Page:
Can you tell us a bit about your current composing?
I am currently working on a ‘birthday’ piece for the Ensemble Aleph (France), whose members kindly asked the composers who took part in the several editions of their International Forum for Young Composers (Program Culture 2000 of the European Union) to compose a work to celebrate the ensemble’s 30th anniversary, a composition which will be premiered in Paris during June 2013 at the Théâtre Dunois. At the same time, I am sketching a new concerto while giving shape to a number of symphonic, choral and solo works which are planned to be premiered during 2013-14 in Europe and the Americas. Last but not least, I also keep on working on various pieces related to one of my two ongoing PhDs at the Pontifical Catholic University of Argentina.
Any exciting plans for 2013?

Yes! God willing, moving back to Europe, where I was born and raised, to continue there my work and studies as composer, conductor and researcher. However, in order to do so, I must call a halt to my teaching activities in Argentina, where I hold five chairs, in total, as Professor at the National University of Lanús (Techniques and Chamber Music of the 20th-Century) and the Superior Conservatoire of Music of the City of Buenos Aires ‘Astor Piazzolla’ (Analysis, Performance Practice, Contemporary Stylistics, Classical-Romantic Stylistics); and the same applies to my activity as researcher at the ‘Carlos Vega’ Institute for Musicological Research of the Pontifical Catholic University of Argentina. Nevertheless, I hope that going back to the Old World will contribute to consolidate and widen my current international career. May God grant it!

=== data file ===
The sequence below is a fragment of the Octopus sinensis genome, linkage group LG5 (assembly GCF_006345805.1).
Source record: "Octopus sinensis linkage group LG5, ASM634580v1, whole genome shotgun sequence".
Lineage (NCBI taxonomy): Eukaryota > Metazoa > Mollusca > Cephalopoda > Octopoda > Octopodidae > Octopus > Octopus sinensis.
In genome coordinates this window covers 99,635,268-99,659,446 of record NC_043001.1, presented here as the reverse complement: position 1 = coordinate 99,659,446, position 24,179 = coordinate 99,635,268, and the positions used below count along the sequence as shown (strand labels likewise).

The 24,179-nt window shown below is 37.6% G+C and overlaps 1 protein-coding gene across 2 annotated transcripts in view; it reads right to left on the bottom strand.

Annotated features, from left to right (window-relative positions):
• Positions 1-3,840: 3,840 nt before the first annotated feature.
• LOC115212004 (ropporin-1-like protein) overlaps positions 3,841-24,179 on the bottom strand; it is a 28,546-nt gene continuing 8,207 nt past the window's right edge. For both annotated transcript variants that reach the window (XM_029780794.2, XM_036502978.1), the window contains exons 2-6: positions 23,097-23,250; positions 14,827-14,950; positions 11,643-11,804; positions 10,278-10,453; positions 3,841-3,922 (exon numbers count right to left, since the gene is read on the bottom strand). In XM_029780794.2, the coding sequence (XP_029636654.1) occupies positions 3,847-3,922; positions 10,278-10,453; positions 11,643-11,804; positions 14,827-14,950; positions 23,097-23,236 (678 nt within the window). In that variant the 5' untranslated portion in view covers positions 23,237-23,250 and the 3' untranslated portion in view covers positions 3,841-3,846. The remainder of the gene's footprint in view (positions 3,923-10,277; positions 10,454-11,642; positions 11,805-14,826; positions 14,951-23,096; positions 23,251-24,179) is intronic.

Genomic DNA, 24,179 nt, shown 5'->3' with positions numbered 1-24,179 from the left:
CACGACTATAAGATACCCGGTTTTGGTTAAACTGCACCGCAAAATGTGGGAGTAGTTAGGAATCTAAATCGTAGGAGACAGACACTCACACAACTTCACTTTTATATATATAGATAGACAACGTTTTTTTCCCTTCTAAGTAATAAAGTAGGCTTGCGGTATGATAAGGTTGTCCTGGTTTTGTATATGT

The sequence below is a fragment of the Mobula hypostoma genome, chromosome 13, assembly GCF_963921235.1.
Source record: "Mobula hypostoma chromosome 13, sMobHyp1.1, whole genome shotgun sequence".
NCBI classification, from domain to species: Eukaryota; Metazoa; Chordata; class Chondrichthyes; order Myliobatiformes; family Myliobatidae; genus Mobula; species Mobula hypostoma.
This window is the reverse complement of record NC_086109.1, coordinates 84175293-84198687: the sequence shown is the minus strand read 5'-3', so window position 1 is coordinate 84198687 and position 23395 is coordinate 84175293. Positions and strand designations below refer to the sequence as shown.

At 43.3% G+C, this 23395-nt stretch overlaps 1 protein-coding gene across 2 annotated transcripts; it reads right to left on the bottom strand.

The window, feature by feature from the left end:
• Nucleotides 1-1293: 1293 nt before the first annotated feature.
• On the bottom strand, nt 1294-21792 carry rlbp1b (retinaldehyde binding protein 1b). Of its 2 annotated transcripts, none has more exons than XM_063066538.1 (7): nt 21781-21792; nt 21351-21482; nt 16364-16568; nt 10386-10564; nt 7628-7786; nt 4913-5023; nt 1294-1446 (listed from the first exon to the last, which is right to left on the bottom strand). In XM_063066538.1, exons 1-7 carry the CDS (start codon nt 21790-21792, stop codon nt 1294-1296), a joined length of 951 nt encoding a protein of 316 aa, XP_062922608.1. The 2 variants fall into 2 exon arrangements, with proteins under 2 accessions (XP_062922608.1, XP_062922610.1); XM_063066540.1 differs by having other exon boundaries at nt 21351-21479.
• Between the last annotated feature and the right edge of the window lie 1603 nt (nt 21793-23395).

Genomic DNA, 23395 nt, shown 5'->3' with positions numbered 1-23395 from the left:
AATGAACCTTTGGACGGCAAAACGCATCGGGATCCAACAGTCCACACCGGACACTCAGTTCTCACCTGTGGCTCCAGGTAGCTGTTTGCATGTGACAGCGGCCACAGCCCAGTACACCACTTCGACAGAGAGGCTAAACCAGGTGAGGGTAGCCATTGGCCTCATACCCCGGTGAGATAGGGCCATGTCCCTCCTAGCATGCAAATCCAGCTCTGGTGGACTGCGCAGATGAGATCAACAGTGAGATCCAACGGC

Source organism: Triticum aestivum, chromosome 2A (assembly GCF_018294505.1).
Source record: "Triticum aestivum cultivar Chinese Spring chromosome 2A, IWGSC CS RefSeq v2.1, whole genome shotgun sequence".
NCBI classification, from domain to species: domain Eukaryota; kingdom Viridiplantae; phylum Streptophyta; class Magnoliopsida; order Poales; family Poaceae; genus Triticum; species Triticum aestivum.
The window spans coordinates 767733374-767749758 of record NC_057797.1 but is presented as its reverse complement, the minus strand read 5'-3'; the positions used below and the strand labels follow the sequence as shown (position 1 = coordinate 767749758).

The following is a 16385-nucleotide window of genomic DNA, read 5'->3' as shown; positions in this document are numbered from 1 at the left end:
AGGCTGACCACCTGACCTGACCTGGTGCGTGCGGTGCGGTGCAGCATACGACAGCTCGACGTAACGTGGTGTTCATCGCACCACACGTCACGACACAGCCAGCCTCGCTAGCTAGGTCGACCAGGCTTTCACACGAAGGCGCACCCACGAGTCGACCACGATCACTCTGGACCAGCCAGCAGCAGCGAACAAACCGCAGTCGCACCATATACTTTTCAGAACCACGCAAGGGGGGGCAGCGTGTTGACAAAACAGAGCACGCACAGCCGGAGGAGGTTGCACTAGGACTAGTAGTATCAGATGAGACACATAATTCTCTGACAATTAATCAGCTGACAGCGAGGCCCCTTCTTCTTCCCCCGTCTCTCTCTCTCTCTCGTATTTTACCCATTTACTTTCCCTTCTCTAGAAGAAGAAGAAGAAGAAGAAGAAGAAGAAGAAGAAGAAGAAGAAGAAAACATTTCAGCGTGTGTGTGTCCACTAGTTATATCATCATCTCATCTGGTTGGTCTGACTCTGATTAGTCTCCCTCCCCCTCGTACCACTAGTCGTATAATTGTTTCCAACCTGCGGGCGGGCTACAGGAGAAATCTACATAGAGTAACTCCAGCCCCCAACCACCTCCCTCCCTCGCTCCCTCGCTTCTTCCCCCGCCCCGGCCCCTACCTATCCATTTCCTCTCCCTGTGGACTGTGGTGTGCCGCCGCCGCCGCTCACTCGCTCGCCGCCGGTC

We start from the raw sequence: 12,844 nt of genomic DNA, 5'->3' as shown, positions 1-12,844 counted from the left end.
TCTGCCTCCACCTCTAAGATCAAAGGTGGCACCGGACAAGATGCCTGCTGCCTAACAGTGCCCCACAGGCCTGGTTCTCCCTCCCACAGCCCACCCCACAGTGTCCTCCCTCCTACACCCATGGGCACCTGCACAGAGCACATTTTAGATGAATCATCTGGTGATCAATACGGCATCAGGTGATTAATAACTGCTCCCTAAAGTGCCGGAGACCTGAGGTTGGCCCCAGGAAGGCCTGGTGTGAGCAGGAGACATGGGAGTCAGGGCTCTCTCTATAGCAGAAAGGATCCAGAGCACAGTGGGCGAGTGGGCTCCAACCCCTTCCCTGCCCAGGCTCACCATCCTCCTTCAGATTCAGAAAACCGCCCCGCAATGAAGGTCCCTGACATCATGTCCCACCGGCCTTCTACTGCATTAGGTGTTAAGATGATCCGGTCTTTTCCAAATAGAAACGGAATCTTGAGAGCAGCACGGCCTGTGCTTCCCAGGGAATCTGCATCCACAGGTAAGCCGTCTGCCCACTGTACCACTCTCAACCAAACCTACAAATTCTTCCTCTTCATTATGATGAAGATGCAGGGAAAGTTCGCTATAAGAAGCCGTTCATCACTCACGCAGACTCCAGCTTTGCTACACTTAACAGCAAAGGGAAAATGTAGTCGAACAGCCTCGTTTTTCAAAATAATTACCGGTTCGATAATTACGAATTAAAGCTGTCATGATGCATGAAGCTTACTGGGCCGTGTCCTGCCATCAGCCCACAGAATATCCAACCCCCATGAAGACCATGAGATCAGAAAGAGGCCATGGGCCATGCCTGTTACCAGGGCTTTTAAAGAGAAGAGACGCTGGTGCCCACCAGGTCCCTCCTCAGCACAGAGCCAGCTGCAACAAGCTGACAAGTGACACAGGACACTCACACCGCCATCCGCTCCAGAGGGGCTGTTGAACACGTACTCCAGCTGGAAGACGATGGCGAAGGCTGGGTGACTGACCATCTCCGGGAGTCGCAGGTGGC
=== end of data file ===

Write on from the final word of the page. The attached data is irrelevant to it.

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Kareem Roustom

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photo credit: Elias Roustom http://www.emletterpress.com.

What motivates you to compose? 

I’d have to say that the musicians for whom I’m writing a piece for are a very motivating factor.  It is very difficult for me to write a piece of music in the abstract, without a performance date or no person in particular.  When I connect with a performer and begin to understand what makes him/her excited and challenged and we can share that energy, that is very motivating.  Also, the setting of the premiere can also motivate.  Perhaps the most motivating factor is a deadline.